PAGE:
Georgetown University of Washington, DC, has received US Patent No. 8,349,584, "Microarrays and their manufacture." A method is claimed for creating two- and three-dimensional arrays. Plates of sample materials are stacked to create primary stacks. These primary stacks are then sliced to form combs, which are, in turn, stacked to form secondary stacks. The secondary stacks are then sliced to form tertiary plates or two-dimensional arrays. According to the patent, the tertiary plates can also be stacked to form three-dimensional arrays. The two- and three-dimensional arrays can be used in large-scale parallel processing of samples, pattern printing, tissue engineering, microfluidics, microelectronics, and microconstruction, the inventors claim.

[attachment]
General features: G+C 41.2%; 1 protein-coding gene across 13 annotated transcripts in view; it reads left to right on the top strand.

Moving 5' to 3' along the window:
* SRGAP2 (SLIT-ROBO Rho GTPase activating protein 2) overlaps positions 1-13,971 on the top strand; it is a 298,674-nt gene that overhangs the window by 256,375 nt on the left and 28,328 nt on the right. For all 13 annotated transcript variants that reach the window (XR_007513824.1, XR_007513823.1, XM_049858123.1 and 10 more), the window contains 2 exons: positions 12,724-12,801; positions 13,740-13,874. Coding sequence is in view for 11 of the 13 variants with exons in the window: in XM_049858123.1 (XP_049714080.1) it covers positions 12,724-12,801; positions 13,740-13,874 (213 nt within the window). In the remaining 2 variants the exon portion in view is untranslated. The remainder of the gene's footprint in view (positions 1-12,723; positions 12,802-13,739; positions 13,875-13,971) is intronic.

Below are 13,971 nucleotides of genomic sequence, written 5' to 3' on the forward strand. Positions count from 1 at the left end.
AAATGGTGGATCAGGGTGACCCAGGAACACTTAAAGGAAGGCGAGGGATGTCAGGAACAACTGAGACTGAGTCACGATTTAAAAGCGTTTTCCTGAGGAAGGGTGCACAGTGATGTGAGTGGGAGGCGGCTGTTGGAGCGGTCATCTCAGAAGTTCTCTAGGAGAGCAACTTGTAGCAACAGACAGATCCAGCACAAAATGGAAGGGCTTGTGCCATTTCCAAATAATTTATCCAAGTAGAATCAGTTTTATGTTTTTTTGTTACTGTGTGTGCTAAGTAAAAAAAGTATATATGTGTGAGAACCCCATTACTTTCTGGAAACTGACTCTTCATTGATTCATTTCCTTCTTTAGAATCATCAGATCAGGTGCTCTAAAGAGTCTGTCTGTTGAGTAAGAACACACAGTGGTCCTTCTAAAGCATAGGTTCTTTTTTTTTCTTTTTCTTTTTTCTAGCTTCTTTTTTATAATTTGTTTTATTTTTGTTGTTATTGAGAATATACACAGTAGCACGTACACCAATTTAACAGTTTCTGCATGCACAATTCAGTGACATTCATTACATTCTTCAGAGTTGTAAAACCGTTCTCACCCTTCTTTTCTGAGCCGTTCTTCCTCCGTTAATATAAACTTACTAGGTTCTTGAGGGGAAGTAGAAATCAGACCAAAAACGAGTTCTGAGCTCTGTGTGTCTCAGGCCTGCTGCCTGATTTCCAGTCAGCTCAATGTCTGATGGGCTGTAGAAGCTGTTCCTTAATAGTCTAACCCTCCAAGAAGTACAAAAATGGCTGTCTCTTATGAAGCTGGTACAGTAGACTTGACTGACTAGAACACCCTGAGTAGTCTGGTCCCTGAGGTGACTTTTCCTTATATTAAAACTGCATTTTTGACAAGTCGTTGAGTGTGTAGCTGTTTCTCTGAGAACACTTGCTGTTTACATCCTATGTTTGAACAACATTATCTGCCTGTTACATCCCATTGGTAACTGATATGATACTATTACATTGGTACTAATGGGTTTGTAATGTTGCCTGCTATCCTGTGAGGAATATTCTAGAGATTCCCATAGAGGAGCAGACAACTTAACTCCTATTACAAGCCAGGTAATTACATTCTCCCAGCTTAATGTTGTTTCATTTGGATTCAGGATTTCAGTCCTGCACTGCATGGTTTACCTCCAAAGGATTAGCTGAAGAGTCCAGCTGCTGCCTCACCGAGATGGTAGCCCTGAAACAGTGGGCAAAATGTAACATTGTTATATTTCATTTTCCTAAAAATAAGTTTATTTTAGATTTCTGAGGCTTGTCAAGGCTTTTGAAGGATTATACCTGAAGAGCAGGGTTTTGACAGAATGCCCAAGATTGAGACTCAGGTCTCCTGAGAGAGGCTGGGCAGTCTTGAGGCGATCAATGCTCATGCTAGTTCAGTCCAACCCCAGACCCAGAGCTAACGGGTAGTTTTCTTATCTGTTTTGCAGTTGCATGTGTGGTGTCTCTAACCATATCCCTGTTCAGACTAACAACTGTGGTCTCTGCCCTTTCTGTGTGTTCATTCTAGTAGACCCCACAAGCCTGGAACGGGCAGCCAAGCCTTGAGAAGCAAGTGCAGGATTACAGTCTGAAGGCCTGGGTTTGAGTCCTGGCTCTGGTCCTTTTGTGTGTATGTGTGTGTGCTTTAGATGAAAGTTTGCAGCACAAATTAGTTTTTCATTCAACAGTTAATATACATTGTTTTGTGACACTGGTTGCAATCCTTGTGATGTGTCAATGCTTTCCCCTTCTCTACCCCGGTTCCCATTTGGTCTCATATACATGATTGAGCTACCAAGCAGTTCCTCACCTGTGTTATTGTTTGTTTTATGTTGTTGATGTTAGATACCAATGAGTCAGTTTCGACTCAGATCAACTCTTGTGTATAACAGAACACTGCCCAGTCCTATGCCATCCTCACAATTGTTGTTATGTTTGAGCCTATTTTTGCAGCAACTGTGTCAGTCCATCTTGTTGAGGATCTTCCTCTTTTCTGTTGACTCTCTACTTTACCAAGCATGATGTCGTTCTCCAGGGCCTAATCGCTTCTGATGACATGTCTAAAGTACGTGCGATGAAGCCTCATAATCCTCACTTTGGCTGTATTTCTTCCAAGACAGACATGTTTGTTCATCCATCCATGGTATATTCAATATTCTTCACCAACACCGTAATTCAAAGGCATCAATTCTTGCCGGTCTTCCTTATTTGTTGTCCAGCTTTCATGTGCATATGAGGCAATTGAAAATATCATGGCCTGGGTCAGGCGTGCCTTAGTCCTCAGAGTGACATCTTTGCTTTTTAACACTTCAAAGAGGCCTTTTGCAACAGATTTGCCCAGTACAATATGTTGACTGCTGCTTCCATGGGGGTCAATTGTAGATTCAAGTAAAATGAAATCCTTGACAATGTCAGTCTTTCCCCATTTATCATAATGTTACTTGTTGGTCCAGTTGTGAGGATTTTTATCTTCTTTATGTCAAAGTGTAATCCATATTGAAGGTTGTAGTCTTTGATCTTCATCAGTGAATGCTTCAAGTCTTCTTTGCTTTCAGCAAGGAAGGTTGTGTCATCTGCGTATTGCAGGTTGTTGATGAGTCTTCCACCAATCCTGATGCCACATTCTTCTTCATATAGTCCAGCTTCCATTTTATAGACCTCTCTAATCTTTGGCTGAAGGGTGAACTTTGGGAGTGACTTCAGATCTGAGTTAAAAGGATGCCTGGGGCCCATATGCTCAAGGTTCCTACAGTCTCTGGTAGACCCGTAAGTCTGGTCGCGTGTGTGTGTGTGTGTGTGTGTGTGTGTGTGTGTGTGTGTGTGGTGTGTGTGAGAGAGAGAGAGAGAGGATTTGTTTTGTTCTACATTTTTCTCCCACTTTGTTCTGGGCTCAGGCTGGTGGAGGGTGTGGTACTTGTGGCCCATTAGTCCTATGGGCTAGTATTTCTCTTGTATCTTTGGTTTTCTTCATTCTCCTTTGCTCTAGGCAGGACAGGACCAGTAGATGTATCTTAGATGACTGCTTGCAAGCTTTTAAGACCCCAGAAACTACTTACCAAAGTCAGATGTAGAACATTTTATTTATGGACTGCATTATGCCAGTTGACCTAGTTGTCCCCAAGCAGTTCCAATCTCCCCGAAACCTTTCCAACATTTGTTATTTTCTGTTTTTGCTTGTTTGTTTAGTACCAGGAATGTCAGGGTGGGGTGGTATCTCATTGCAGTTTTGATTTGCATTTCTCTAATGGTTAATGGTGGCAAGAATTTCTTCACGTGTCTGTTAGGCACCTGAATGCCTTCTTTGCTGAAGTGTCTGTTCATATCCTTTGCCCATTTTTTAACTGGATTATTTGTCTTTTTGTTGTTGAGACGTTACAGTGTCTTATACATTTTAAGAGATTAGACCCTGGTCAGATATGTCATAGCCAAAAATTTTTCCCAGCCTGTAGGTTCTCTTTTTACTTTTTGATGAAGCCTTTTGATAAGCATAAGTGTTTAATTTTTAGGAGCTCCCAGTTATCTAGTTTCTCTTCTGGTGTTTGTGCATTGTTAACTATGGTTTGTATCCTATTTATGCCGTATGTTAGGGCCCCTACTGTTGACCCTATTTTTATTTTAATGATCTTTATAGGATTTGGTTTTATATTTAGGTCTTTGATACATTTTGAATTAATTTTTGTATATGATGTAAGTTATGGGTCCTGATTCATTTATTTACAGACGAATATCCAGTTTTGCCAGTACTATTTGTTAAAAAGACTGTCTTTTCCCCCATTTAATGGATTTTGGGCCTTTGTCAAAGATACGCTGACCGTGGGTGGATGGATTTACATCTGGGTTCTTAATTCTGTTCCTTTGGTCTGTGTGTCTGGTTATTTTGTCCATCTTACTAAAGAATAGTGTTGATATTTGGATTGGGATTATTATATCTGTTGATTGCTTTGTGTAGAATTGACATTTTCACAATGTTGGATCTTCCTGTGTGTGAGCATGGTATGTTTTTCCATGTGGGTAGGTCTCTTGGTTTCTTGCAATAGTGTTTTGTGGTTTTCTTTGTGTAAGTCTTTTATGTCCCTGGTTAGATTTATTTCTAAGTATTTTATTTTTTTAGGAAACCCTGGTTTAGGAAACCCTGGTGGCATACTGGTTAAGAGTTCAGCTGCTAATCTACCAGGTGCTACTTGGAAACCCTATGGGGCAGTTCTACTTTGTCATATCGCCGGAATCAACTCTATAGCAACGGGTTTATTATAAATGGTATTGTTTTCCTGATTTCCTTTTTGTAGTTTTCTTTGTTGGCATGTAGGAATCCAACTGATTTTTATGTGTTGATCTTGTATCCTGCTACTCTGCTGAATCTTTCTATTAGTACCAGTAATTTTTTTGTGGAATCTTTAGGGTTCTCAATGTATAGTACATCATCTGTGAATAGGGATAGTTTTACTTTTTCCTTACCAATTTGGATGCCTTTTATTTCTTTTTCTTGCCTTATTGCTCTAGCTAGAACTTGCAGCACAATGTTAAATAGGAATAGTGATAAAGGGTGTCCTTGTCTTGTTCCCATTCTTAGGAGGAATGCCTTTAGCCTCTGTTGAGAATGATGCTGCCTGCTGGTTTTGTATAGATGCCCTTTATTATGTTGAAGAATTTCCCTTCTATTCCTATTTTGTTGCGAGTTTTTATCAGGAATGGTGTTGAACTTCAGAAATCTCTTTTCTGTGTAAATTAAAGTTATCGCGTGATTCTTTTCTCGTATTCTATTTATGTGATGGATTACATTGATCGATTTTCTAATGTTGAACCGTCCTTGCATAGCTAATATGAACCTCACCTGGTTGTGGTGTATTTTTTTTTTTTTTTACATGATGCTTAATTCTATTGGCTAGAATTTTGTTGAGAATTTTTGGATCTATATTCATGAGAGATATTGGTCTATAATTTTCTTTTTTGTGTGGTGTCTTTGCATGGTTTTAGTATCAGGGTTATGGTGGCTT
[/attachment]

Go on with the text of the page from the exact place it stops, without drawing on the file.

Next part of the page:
Affymetrix of Santa Clara, Calif., has received US Patent No. 8,351,026, "Methods and devices for reading microarrays." A system is claimed for acquiring images of a probe array. It includes a first light-emitting diode that provides light, consisting of a first range of wavelengths outside of an excitation spectrum; a second light-emitting diode that provides light consisting of a second range of wavelengths inside of the excitation spectrum; and a detector that detects one or more wavelengths in the first range of wavelengths, where the first range of wavelengths consists of light wavelengths emitted from fluorescent molecules associated with one or more probes of the probe array in response to the second range of wavelengths and wavelengths reflected from one or more reflective elements associated with the probe array.